Clara Ann was born with a cleft lip and a hole under her nose. Throughout her young life she is hospitalized with pneumonia and because her parents normally brought her in when she was at coma stage, she developed Osteomyelitis, an infection in the bone caused by other infections not being properly diagnosed. Without anesthetic, the bone is drained with a long needle until the infection has been removed.
Clara Ann suffers abuse from her older brother as well as her parents and after her father dies, her new step-father takes the abuse to a whole other level. When the sexual abuse begins, Clara Ann is confused by the comfort and the disgust it makes her feel. As the years go by, the rape doesn't stop and she is made to have an abortion.
During high school she becomes a speed skater and turns to alcohol and drugs to numb her pain. She is often raped and fondled by those around her and when she heads off to college she meets her future husband, who helps her beat her alcohol addiction and becomes a sturdy support network. Even after they have children, she continues with her AA meetings and works to relinquish the demons she has trapped within from the years of child abuse.
Determined to be a great mother, she home-schools her children, nurtures them, guides them and holds them when they are sick. Sometimes her children hate her but more often they love her and each of them grows to be a upstanding individual, with promising futures set before them.
Okay, how do I set this one up? That has been my biggest worry over this book because even though I am being lead to believe it is fiction, I cannot help but feel the under current emotion that haunts the prose within this book. The author has managed to capture an essence of truth behind each of the words shared. The reader cannot help but feel empathetic to the Clara Ann story.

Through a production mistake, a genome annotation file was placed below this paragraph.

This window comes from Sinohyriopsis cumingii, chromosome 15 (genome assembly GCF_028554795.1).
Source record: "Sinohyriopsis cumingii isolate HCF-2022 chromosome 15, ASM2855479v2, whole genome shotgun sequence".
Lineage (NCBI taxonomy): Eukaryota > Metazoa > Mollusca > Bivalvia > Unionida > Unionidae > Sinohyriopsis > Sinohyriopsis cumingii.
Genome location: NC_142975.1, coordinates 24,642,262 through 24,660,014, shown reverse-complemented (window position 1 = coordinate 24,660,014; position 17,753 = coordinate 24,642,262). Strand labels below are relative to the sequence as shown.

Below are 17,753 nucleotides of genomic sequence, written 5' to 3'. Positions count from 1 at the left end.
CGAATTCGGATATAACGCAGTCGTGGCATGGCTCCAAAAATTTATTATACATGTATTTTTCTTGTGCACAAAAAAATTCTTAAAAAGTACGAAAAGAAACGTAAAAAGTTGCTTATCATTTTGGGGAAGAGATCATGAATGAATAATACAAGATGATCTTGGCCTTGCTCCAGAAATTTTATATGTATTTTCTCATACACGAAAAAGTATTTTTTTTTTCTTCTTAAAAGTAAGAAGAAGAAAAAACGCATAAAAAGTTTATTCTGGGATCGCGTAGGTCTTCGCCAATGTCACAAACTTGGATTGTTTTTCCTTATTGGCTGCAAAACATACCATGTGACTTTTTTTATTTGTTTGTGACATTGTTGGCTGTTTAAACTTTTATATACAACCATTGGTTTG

This book is not written in your usual way. It sometimes starts and ends in mid-thought, other times its written as if its a movie script; one page may be poetry and another random family thoughts. Sometimes pictures are shared, their descriptions shared in a third person aspect, as if someone is looking at them through a microscope, allowing the reader to use their own imagination in the outcome.
One cannot help but feel for Clara Ann as you read her story and share her pain. As you fill your eyes with the people in the pictures, you cannot help but sense that something wasn't right, that something was off with this "loving" family. Things are pointed out that a regular observer may not notice when they first look upon the images. A ripped button here, a hand on a shoulder and a leer there, each piece given to the reader is like a piece of a huge puzzle and you are walking in the shadows trying to find all the parts in order to put it together.
While the reading was disturbing and haunting, it isn't a very long book and can be read within an hour(s). The portrayal of the characters was believable and heart wrenching to read. I loved how the author, without any semblance of direction, leads to you through her journey in life.
I commend "Clara Ann" for rising above the stereotypical concepts for child abuse victims and provided her own children with the correct structures in which to grow upon. Clara Ann is one of those rare breeds who becomes a better person instead of succumbing to the demons that must have always been pressing at her nature.
I would give The Clara Ann Burns Story a four and a half stars out of five. While I didn't find anything directly wrong with it, I would've loved to have had more shared with the reader. I realize that it is a difficult subject to address but I enjoyed the way the author, Heidi Ann Smith, shared the story with the reader and I found it an interesting approach to a difficult subject, each time I turned the page I wondered how the next incident was going to be shared. While I felt it is a thought-provoking and emotional read, I felt it was too short.
The Clara Ann Burns Story is an expression of child abuse and neglect witnessed through a patchwork of short prose reflections, poems, one minute plays, scholarly studies, and photographs. Daring in both content and structure, The Clara Ann Burns Story explores multiple genres and is courageously self-reflective.
** Disclosure: I did not accept any compensation from the sponsors other than review copies, my views are my own, reviewed by me..as I see it~!! **